What you take out is just as important as what you leave in. Getting to a clear, simple essay or point is not straightforward. Often, I have to write 5-6 pages just to get to a distillation of one great paragraph. It’s part of the process.

What are your writing dreams and goals? Are you upping the ante with your writing? I’ve recently received multiple messages from people who want to be writing more. My advice? Do it, and do it as often as possible. A little is a lot.

 

 

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12 Responses to Four Mantras All Writers Know And Love

  1. Laura Kimball says:

    You always turn out the most amazing posts, Sarah! And the fact that you’re on a writing retreat is just pure-awesome.

    Anyway, I like #3 and your point about writing simply. That’s my philosophy too. You don’t need a dollar-word when a nickel-word will do the trick. I know too many people who use the longest, most obtuse word they can think of in everyday speech to describe what an average person would in one word. It’s interesting, unnecessary, and usually they don’t come from a writing background.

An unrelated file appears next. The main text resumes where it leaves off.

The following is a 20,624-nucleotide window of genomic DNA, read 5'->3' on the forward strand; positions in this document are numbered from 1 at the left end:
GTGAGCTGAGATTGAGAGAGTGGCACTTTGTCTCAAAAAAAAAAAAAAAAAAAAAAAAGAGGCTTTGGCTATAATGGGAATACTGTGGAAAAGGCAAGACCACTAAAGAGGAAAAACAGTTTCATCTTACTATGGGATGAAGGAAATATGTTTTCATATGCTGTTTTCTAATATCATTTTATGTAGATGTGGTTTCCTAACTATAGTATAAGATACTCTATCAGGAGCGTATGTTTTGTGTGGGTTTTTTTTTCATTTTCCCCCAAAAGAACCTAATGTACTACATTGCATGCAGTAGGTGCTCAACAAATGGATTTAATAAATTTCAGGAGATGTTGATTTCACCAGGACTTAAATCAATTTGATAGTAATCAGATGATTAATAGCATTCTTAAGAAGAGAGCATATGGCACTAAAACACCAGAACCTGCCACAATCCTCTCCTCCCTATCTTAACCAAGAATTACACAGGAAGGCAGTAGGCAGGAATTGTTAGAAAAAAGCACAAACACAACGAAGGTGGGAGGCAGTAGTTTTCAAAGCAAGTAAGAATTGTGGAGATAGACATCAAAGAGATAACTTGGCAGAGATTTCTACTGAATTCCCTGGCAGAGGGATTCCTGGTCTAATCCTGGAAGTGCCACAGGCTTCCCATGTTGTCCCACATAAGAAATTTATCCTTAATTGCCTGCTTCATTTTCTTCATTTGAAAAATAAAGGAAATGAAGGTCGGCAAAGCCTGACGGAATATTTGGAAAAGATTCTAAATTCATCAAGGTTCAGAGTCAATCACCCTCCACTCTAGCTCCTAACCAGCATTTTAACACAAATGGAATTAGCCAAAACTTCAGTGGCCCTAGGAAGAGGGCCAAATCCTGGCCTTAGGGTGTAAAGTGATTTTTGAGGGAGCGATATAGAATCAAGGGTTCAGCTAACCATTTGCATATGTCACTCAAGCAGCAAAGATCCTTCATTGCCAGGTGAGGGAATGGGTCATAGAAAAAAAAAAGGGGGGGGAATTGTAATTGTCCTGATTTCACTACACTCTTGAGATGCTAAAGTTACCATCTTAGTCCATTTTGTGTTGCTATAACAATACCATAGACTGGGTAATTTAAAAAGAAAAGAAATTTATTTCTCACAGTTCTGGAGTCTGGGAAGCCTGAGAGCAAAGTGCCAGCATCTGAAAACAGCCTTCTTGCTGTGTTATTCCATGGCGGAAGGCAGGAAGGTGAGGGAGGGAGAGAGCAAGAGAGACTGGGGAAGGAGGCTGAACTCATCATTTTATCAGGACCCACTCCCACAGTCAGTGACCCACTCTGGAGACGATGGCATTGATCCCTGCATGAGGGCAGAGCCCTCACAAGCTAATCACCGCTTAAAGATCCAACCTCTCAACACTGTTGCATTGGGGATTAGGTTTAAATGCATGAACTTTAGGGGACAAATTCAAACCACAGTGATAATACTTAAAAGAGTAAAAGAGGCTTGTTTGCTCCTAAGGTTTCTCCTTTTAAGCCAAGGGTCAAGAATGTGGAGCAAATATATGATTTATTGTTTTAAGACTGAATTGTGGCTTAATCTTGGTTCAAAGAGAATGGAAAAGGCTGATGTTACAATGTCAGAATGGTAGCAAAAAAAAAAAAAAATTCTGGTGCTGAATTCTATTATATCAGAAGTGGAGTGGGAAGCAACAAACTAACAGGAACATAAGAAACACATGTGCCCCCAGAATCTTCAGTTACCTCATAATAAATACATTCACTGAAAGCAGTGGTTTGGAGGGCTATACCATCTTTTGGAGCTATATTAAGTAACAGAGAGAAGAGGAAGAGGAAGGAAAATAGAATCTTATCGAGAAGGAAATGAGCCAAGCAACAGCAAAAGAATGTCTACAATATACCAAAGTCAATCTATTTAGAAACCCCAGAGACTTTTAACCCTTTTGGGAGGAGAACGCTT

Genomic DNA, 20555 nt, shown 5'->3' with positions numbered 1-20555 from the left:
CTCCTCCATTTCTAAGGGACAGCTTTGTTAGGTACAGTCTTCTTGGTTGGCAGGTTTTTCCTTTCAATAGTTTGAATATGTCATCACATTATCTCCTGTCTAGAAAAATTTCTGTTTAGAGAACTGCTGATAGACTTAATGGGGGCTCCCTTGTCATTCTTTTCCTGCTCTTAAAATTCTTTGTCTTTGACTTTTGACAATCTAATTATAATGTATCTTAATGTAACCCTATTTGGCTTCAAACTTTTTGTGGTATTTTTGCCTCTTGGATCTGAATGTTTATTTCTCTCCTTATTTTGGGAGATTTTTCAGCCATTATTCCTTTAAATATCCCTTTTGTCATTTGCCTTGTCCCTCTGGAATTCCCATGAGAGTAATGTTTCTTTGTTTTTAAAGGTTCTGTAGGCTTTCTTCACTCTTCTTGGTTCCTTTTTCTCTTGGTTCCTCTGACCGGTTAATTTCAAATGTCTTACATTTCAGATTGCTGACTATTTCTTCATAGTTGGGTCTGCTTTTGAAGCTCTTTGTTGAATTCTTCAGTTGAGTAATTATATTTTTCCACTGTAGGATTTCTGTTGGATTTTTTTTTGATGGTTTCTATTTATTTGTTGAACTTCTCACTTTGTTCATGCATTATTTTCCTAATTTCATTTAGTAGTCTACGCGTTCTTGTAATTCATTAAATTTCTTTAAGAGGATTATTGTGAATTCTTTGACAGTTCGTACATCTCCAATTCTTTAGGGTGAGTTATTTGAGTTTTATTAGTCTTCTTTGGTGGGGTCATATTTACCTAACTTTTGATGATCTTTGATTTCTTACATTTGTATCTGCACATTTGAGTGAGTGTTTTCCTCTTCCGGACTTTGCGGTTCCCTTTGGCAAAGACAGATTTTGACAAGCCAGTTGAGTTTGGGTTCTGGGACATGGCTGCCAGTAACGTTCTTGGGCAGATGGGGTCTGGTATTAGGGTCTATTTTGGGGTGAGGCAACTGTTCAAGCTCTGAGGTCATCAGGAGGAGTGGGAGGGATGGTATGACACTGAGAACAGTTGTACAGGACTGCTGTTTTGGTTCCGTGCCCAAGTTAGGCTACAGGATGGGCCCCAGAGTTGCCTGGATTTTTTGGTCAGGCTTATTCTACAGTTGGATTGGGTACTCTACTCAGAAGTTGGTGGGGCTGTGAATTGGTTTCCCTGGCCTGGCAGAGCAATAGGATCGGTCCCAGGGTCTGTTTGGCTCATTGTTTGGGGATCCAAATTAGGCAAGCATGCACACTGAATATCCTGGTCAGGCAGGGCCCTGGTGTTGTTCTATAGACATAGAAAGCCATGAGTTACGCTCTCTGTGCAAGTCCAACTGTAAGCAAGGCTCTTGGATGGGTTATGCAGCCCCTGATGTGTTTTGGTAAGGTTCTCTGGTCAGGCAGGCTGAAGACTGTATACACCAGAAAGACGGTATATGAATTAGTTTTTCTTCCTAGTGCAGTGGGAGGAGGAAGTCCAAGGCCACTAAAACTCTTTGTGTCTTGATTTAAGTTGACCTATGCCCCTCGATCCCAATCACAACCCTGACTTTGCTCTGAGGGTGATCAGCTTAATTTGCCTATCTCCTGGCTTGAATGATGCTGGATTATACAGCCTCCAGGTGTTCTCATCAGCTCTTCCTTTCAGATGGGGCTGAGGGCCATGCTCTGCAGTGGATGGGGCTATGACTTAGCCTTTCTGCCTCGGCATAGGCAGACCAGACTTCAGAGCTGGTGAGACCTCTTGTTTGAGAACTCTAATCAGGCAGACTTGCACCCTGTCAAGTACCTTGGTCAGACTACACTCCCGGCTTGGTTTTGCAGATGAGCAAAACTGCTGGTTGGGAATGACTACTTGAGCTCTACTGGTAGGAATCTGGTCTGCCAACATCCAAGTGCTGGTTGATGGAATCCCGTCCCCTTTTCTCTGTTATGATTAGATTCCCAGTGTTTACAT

Great tips, Sarah! Hope you have a creative rest of your trip!

  2. Jennifer Funk says:

    These are really great mantras, Sarah. No matter how often I hear them, it’s always nice to hear them again. More than anything, they affirm the fact that I’m doing the right things most of the time. I do struggle, though, with #2. It seems it’s more of a time thing than anything else. Once I get the words down for the first time, I’m often ready to move on to the next piece of writing because new writing ideas are bubbling inside me and there never seems to be enough time to give to the old piece and the new. Needless to say I have a few unfinished pieces..

    Anyway, I always enjoy your posts and look forward to details about the writing retreat.

    Happy writing!

  3. Roseann says:

    Hi Sarah,
    Excellent post!
    I had an English Composition professor who was tough, but excellent. I turned out my best papers after taking his class. He has since passed, but has left his imprint on thousands of students. When my friends and I talk about writing something, we say we’re going to “channel our inner Figge”.